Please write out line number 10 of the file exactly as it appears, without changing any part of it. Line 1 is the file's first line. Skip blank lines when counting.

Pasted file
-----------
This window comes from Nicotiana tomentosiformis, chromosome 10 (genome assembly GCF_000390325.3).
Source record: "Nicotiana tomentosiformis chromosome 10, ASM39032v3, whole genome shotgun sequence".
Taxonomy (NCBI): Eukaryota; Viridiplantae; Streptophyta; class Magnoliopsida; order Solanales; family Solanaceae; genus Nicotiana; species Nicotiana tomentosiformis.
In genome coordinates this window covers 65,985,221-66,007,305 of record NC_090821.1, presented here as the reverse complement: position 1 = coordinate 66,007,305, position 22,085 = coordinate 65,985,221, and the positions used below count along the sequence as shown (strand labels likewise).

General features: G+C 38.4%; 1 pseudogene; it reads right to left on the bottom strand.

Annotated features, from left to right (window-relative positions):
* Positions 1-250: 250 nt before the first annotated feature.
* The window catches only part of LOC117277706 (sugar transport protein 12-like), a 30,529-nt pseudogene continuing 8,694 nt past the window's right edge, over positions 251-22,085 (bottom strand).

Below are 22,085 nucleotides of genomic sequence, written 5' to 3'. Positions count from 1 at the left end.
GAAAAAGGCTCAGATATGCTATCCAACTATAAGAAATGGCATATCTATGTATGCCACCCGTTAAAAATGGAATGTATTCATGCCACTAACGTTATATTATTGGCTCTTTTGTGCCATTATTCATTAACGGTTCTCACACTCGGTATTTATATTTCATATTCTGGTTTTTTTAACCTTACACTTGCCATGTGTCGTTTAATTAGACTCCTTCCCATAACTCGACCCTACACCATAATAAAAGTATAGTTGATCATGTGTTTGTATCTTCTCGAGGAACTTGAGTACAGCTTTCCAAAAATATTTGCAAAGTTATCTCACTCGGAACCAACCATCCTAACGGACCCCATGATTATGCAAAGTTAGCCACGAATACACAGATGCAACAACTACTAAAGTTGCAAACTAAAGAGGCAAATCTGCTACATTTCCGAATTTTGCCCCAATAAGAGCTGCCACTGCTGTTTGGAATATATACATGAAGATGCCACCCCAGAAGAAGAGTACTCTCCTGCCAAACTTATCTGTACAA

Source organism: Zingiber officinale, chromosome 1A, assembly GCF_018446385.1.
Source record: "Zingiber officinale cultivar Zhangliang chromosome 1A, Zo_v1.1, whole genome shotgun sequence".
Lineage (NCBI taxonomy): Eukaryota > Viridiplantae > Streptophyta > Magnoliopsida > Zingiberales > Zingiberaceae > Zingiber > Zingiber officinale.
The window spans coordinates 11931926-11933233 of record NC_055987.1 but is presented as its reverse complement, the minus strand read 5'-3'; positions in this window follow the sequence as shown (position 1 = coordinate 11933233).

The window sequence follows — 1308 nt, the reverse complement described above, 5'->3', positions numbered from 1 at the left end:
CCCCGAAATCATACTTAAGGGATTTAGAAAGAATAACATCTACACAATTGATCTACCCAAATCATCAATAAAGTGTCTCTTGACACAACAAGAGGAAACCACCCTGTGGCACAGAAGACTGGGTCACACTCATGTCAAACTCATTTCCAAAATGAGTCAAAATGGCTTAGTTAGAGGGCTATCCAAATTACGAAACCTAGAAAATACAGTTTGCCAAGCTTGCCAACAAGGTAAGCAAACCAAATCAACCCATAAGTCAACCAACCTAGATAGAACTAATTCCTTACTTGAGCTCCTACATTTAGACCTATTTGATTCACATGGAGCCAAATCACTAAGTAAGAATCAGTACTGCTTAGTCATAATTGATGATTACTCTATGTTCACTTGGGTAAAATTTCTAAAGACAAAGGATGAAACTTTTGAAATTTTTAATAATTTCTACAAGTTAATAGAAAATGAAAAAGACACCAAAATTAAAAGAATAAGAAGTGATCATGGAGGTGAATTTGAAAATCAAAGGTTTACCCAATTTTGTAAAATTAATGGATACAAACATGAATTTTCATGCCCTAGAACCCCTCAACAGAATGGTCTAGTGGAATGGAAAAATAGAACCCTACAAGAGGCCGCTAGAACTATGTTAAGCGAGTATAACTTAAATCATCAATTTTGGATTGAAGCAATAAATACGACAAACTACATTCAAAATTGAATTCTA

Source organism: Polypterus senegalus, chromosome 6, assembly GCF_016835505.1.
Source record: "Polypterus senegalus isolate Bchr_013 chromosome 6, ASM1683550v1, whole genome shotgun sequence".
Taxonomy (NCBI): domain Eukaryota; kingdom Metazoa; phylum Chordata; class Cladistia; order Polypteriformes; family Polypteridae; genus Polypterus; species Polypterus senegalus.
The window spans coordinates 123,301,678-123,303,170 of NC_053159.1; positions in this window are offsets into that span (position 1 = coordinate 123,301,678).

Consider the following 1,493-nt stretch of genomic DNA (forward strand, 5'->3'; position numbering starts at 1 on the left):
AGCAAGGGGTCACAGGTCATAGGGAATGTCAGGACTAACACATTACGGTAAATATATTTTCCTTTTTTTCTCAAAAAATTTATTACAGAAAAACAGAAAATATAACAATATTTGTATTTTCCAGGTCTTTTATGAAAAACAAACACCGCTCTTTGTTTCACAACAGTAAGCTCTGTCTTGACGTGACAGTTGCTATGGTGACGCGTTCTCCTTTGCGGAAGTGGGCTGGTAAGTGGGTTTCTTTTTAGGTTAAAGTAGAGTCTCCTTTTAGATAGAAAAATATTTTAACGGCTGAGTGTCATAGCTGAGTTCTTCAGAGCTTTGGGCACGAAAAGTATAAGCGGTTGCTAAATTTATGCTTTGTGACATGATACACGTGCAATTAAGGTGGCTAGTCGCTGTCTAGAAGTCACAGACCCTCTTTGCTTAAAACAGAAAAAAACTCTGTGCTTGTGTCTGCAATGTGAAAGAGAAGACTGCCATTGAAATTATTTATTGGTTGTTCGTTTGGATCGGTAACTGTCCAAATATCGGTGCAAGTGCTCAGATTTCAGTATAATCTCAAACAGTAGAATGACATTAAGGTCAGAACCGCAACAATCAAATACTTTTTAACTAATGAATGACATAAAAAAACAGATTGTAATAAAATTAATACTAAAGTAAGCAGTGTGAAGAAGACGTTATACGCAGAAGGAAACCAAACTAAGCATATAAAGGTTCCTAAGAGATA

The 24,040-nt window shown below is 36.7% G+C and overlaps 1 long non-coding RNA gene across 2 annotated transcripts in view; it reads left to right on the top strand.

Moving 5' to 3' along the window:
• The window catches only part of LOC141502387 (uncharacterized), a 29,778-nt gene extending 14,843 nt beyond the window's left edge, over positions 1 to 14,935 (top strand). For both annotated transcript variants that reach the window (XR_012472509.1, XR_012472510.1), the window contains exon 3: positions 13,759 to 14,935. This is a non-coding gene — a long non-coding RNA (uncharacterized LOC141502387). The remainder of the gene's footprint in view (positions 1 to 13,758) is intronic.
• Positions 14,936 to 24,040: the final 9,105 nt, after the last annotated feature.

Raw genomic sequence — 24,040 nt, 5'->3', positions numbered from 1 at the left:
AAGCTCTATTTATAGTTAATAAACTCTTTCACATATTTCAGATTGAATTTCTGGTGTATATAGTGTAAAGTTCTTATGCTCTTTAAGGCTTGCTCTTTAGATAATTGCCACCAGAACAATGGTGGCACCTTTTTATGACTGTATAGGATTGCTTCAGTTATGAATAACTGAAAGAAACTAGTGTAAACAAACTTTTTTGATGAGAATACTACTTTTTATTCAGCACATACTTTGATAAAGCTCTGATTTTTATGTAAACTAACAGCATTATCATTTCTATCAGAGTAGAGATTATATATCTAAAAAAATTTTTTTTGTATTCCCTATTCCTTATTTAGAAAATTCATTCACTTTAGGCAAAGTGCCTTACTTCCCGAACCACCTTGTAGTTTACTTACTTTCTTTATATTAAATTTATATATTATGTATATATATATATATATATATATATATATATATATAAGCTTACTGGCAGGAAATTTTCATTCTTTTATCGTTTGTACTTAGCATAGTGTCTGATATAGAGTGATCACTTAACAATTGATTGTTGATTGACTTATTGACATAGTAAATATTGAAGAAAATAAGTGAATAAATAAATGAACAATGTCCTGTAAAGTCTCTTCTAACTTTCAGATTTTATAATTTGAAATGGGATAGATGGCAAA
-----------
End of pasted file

GAAAAAGGCTCAGATATGCTATCCAACTATAAGAAATGGCATATCTATGTATGCCACCCGTTAAAAATGGAATGTATTCATGCCACTAACGTTATATTATTGGCTCTTTTGTGCCATTATTCATTAACGGTTCTCACACTCGGTATTTATATTTCATATTCTGGTTTTTTTAACCTTACACTTGCCATGTGTCGTTTAATTAGACTCCTTCCCATAACTCGACCCTACACCATAATAAAAGTATAGTTGATCATGTGTTTGTATCTTCTCGAGGAACTTGAGTACAGCTTTCCAAAAATATTTGCAAAGTTATCTCACTCGGAACCAACCATCCTAACGGACCCCATGATTATGCAAAGTTAGCCACGAATACACAGATGCAACAACTACTAAAGTTGCAAACTAAAGAGGCAAATCTGCTACATTTCCGAATTTTGCCCCAATAAGAGCTGCCACTGCTGTTTGGAATATATACATGAAGATGCCACCCCAGAAGAAGAGTACTCTCCTGCCAAACTTATCTGTACAA